Mushrooms are the fleshy body of a fungus, and although this term applies to many varieties of fungus, typically it is thought to be mushrooms with a stem and cap, where the underside of the cap is lined with gill-like flanges. Though thousands of varieties of mushrooms exist, not all of these are edible, and so it is important if picking wild mushrooms to be able to correctly identify the species before eating.
Mushrooms grow from spores which are spread by fully grown mushrooms. First a tangled mess of thread like structures form under the ground or surface on which the mushroom spore has landed. Small buds form out of the thread-like tissue, and grow upwards out of the ground, forming the classic mushroom umbrella shape. Spores are developed on the gills on the underside of the mushroom cap. These spores eventually drop or are carried by the wind, and when they fall on surfaces suitable for growth, new mushrooms can develop.
It is estimated that over 10,000 varieties of mushrooms exist in North America, though of course there are far fewer mushrooms which are edible. Mushrooms can be roughly split into four main categories: saprotrophic, mycorrhizal, parasitic and endophytic. These fancy names simply describe the way in which the mushroom feeds.
Saprotrophic mushrooms decompose dead tissue, such as in trees or plants. Many of these mushrooms are edible, including shiitake and white button mushrooms.
Mycorrhizal mushrooms weave around the roots of other plants, providing nutrients to the host plant. This can make them difficult to cultivate, though popular edible varieties include chanterelle mushrooms, and the highly prized truffles.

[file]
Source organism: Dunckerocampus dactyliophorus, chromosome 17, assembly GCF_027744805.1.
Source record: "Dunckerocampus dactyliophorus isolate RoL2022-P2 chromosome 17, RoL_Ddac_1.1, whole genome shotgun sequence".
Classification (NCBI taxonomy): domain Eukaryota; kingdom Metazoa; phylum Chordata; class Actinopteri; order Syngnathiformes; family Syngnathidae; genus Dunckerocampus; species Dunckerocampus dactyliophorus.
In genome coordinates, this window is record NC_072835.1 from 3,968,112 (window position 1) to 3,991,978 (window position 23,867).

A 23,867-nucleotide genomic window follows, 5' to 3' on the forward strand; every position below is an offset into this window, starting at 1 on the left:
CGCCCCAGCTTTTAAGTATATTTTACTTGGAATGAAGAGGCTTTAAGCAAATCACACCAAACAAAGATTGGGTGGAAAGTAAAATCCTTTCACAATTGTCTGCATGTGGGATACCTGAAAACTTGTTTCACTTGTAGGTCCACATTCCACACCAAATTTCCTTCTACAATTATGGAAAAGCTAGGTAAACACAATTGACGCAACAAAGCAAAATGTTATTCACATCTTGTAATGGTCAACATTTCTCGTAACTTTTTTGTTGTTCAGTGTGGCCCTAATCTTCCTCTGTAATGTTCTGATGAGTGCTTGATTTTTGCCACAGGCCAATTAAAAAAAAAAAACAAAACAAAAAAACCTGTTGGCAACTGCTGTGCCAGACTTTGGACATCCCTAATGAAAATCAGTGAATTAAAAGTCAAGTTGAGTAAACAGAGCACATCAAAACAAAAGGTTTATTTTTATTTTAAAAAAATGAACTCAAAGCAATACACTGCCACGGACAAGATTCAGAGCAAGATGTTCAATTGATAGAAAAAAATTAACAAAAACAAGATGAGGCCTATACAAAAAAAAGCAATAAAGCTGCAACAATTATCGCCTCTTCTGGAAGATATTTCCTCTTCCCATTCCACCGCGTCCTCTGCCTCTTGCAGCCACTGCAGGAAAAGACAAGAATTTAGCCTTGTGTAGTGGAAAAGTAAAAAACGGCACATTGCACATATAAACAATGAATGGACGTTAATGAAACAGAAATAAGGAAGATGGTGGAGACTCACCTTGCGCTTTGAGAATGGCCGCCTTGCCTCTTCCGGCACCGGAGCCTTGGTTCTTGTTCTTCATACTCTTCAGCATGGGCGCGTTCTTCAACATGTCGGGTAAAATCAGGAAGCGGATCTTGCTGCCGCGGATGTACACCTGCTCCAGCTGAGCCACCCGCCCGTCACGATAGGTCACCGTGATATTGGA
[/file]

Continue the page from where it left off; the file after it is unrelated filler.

Parasitic mushrooms also take a plant host, but unlike mycorrhizal mushrooms, eventually destroy its host. Most often, these types of mushrooms are not visible until it has already damaged the plant host. Parasitic mushrooms can also be saprotrophic. The honey fungus is a parasitic mushroom expected to be the largest living organism on earth.
Endophytic mushrooms are the least studied variety of mushrooms. They are also thought to invade a host plant, but not damage it, but unlike mycorrhizal mushrooms are much easier to cultivate.
Edible mushrooms contain a range of vitamins and minerals, and as well as being high in the B vitamins, they are the only non-fortified source of vitamin D available for vegans.
Additionally, they are also low in sodium, cholesterol and saturated fat.
21 kcal, 3,1g protein, 0.3g fat, 3.3g carbohydrate, 1.0g fibre
Neither meat nor vegetable, mushrooms are nevertheless a great addition to the diet, and are found to have a range of health benefits. In particular, the vitamin D content helps to promote healthy bones. It has been found that mushrooms exposed to light have a higher vitamin D content. It is important that the body receives enough vitamin D, and while this is often received through exposure to the sun, mushrooms are one of the few natural edible sources of this vitamin.
Research suggests that mushrooms increase the body’s immune defences. They are thought to increase the production of anti-viral proteins and promote the maturation of immune system cells. This helps the body to be more ready and able to fight off invading bugs.
Mushrooms are also thought to have cardiovascular benefits, as a result of anti-inflammatory and anti-oxidant effects. They protect the blood vessels from oxygen damage, in particular the aorta, the biggest blood vessel in the heart. It is also though that mushrooms can lower levels of cholesterol in the blood.
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